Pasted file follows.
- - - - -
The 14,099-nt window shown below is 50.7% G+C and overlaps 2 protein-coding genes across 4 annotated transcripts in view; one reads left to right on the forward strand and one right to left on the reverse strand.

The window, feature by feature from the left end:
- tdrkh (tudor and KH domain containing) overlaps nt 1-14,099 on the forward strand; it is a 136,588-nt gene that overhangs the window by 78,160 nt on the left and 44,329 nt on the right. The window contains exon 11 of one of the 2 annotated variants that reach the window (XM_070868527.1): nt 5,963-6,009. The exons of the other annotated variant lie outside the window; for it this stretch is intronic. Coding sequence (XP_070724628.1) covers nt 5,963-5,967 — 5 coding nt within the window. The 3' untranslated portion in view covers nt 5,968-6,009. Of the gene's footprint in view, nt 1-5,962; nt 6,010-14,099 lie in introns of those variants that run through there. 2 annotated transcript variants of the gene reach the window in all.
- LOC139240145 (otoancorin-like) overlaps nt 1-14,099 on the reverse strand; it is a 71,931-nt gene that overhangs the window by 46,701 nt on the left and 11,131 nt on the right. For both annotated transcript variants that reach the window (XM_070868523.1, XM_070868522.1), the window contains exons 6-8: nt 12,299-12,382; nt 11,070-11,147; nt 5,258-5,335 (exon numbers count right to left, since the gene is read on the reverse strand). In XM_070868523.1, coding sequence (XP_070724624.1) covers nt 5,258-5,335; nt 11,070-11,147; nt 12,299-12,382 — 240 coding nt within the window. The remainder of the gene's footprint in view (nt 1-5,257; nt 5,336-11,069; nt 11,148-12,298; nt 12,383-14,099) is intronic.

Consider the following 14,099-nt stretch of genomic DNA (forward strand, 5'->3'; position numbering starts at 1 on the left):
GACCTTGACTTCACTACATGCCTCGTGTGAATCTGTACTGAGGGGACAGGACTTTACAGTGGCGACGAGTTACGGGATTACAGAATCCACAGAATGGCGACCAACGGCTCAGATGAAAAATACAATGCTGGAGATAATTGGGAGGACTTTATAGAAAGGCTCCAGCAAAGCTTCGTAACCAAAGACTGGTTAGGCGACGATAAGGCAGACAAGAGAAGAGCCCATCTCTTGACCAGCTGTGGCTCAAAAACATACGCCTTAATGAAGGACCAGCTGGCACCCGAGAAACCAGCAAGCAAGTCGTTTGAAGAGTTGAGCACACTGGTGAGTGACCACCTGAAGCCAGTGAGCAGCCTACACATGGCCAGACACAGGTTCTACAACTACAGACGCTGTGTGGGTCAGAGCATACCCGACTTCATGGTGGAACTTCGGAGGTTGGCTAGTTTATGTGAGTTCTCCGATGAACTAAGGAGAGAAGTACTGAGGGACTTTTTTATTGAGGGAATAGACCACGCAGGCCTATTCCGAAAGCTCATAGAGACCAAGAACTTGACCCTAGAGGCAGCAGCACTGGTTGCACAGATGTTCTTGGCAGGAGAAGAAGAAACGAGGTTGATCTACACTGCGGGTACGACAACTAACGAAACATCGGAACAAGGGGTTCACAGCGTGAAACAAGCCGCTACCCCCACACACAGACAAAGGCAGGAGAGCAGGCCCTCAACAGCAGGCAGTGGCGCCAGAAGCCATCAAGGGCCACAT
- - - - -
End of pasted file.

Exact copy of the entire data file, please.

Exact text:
The 14,099-nt window shown below is 50.7% G+C and overlaps 2 protein-coding genes across 4 annotated transcripts in view; one reads left to right on the forward strand and one right to left on the reverse strand.

The window, feature by feature from the left end:
- tdrkh (tudor and KH domain containing) overlaps nt 1-14,099 on the forward strand; it is a 136,588-nt gene that overhangs the window by 78,160 nt on the left and 44,329 nt on the right. The window contains exon 11 of one of the 2 annotated variants that reach the window (XM_070868527.1): nt 5,963-6,009. The exons of the other annotated variant lie outside the window; for it this stretch is intronic. Coding sequence (XP_070724628.1) covers nt 5,963-5,967 — 5 coding nt within the window. The 3' untranslated portion in view covers nt 5,968-6,009. Of the gene's footprint in view, nt 1-5,962; nt 6,010-14,099 lie in introns of those variants that run through there. 2 annotated transcript variants of the gene reach the window in all.
- LOC139240145 (otoancorin-like) overlaps nt 1-14,099 on the reverse strand; it is a 71,931-nt gene that overhangs the window by 46,701 nt on the left and 11,131 nt on the right. For both annotated transcript variants that reach the window (XM_070868523.1, XM_070868522.1), the window contains exons 6-8: nt 12,299-12,382; nt 11,070-11,147; nt 5,258-5,335 (exon numbers count right to left, since the gene is read on the reverse strand). In XM_070868523.1, coding sequence (XP_070724624.1) covers nt 5,258-5,335; nt 11,070-11,147; nt 12,299-12,382 — 240 coding nt within the window. The remainder of the gene's footprint in view (nt 1-5,257; nt 5,336-11,069; nt 11,148-12,298; nt 12,383-14,099) is intronic.

Consider the following 14,099-nt stretch of genomic DNA (forward strand, 5'->3'; position numbering starts at 1 on the left):
GACCTTGACTTCACTACATGCCTCGTGTGAATCTGTACTGAGGGGACAGGACTTTACAGTGGCGACGAGTTACGGGATTACAGAATCCACAGAATGGCGACCAACGGCTCAGATGAAAAATACAATGCTGGAGATAATTGGGAGGACTTTATAGAAAGGCTCCAGCAAAGCTTCGTAACCAAAGACTGGTTAGGCGACGATAAGGCAGACAAGAGAAGAGCCCATCTCTTGACCAGCTGTGGCTCAAAAACATACGCCTTAATGAAGGACCAGCTGGCACCCGAGAAACCAGCAAGCAAGTCGTTTGAAGAGTTGAGCACACTGGTGAGTGACCACCTGAAGCCAGTGAGCAGCCTACACATGGCCAGACACAGGTTCTACAACTACAGACGCTGTGTGGGTCAGAGCATACCCGACTTCATGGTGGAACTTCGGAGGTTGGCTAGTTTATGTGAGTTCTCCGATGAACTAAGGAGAGAAGTACTGAGGGACTTTTTTATTGAGGGAATAGACCACGCAGGCCTATTCCGAAAGCTCATAGAGACCAAGAACTTGACCCTAGAGGCAGCAGCACTGGTTGCACAGATGTTCTTGGCAGGAGAAGAAGAAACGAGGTTGATCTACACTGCGGGTACGACAACTAACGAAACATCGGAACAAGGGGTTCACAGCGTGAAACAAGCCGCTACCCCCACACACAGACAAAGGCAGGAGAGCAGGCCCTCAACAGCAGGCAGTGGCGCCAGAAGCCATCAAGGGCCACAT